Women and Sleep: Are You Putting Your Health at Risk?
Sleep is a crucial component of healthy living. During sleep, your body and brain perform healing activities. Without it, you’re not able to operate throughout the day as your “best self.”
For women, in particular, sleep issues are often under-reported and thus under-diagnosed. Kathleen Gallagher, Manager of Pulmonology in the Riverside Sleep Center attributes this to a couple of reasons. For example, she notes that women often accompany their male partners to appointments but rarely go to the doctor for their own problems.
“They certainly don’t want to admit to anything going ‘wrong’ with them. Plus, they report their symptoms a little bit differently. They’ll say they’re tired because they have insomnia or maybe they’re feeling depressed, maybe they’ve got restless legs, whereas the men will report having snoring and gasping episodes.”
What Causes Sleep Disruptions?
One root cause women face when it comes to poor sleep is hormonal fluctuations. Many women experience poor sleep during certain parts of their menstrual cycle. Women going through perimenopause and menopause also encounter sleep disruptions.
Another culprit is snoring—although Gallagher says women are less likely to report snoring than their male counterparts. It’s important to be upfront about snoring, though, because it can be indicative of sleep apnea. While no one really wants to wear a device at night to help address the sleep apnea, it’s a necessary treatment to prevent even more dangerous conditions like high blood pressure, stroke, enlargement of the muscle tissue of the heart, heart failure, diabetes, and heart attack.
It’s especially important for pregnant women to look into a potential sleep apnea diagnosis. If mom isn’t getting enough oxygen during sleep, then neither is baby.
“Once you get into the later trimester, it can also lead to problems like gestational diabetes, hypertension, and preeclampsia. The idea is to actually fix those problems early enough, so we don’t have those problems later on during the pregnancy,” states Gallagher.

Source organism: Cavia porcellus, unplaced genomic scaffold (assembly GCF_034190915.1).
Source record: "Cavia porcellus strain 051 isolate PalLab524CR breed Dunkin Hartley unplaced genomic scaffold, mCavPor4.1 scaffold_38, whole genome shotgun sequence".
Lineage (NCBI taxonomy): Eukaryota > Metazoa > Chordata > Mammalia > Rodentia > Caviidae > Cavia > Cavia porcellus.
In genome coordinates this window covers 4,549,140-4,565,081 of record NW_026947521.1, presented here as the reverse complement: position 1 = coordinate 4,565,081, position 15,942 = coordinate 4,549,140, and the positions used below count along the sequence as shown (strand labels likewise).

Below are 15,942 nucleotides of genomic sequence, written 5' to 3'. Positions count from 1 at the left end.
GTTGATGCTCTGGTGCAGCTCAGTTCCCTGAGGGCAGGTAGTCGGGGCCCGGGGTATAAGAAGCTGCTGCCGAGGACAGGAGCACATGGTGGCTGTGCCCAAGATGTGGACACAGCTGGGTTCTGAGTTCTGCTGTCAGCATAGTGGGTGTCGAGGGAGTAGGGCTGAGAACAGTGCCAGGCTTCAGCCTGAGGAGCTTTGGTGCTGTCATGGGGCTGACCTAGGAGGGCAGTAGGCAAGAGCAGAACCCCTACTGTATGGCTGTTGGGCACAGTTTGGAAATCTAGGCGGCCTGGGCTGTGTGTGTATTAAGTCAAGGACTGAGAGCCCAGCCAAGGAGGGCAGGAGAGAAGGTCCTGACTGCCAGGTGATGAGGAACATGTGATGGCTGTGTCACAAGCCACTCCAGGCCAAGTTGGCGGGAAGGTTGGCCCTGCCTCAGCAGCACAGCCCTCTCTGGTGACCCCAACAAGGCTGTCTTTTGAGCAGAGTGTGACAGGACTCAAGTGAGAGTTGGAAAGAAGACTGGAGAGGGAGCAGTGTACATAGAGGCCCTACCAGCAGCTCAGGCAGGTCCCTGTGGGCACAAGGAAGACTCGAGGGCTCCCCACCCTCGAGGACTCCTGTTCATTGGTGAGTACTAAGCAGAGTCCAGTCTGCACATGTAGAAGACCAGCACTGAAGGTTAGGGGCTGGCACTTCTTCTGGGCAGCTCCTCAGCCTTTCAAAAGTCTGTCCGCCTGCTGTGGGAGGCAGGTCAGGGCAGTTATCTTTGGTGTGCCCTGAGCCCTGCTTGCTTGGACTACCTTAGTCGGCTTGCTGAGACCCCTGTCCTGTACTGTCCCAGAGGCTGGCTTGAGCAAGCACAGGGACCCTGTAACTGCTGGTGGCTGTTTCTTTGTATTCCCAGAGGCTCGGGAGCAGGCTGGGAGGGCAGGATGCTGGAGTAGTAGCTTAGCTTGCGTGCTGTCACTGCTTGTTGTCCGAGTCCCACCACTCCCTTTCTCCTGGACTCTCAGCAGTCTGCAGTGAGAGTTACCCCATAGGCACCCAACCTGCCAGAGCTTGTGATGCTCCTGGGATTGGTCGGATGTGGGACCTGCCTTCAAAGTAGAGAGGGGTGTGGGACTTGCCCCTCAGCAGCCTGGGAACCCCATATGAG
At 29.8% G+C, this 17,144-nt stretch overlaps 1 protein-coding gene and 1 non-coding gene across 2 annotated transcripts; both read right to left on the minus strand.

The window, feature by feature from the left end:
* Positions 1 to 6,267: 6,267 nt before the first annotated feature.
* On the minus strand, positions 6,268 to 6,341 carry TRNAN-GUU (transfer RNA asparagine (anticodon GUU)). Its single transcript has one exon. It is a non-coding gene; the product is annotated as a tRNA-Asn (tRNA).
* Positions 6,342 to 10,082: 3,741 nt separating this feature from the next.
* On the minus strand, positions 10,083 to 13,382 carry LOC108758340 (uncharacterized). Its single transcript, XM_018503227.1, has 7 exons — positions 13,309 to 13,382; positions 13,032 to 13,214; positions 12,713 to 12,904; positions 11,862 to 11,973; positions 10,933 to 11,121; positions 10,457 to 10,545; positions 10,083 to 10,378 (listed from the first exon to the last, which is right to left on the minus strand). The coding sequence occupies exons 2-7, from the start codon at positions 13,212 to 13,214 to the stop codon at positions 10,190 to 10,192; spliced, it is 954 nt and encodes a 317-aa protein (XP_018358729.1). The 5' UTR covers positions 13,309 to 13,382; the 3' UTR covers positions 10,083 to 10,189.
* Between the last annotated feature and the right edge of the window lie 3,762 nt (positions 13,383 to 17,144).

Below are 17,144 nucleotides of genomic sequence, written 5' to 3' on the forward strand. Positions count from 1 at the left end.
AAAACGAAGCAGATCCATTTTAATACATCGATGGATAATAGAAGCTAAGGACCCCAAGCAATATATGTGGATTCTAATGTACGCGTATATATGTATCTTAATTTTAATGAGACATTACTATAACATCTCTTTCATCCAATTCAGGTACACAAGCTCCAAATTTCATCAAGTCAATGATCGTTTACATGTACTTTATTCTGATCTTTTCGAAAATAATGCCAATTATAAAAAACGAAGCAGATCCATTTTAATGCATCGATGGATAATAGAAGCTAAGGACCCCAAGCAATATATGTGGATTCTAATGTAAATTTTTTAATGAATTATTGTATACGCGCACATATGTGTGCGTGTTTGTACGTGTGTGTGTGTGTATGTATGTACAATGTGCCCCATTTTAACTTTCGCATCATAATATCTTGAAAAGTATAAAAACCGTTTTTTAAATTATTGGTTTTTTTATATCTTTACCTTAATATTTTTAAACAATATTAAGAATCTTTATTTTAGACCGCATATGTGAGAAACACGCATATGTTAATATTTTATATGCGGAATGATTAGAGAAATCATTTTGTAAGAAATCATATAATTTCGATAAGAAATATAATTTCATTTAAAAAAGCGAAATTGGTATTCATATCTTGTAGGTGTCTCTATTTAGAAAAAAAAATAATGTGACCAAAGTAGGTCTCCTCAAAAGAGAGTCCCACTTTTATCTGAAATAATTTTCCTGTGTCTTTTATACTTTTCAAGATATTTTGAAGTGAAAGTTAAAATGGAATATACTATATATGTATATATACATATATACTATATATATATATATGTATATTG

If you toss and turn at night, have trouble falling asleep, staying asleep, or all three, you’re not alone. Insomnia is the number-one sleep disorder—but it’s a tough one to mitigate. Before trying sleep medications, Gallagher encourages women to try interventions like guided meditation, breathing exercises, and calming sounds (e.g. ocean waves, falling rain).
She also suggests trying to “transport” yourself to a different place, maybe the Caribbean or Hawaii. “Whatever it is for you, create a space you can just transport yourself and see if it helps take your mind off of whatever it is keeping you from sleep.”
Don’t Wait Until It’s Too Late
For any sleep issue women are having, they should absolutely have a conversation with their doctor—sooner rather than later. If you’re not getting seven to eight hours of sleep each night, your body and brain will start to deteriorate over time.
“Don’t be afraid to report what your symptoms are, especially if it’s starting to cause other problems such as memory issues,” cautions Gallagher. “Have a conversation with your doctor. They’re all aware of what sleep is, but if you tell them you’re doing ‘fine’ they’re probably going to pass on and not push further.”
**To listen to an in-depth conversation on this topic with Kathleen Gallagher, Manager of Pulmonology in the Riverside Sleep Center, please follow this link.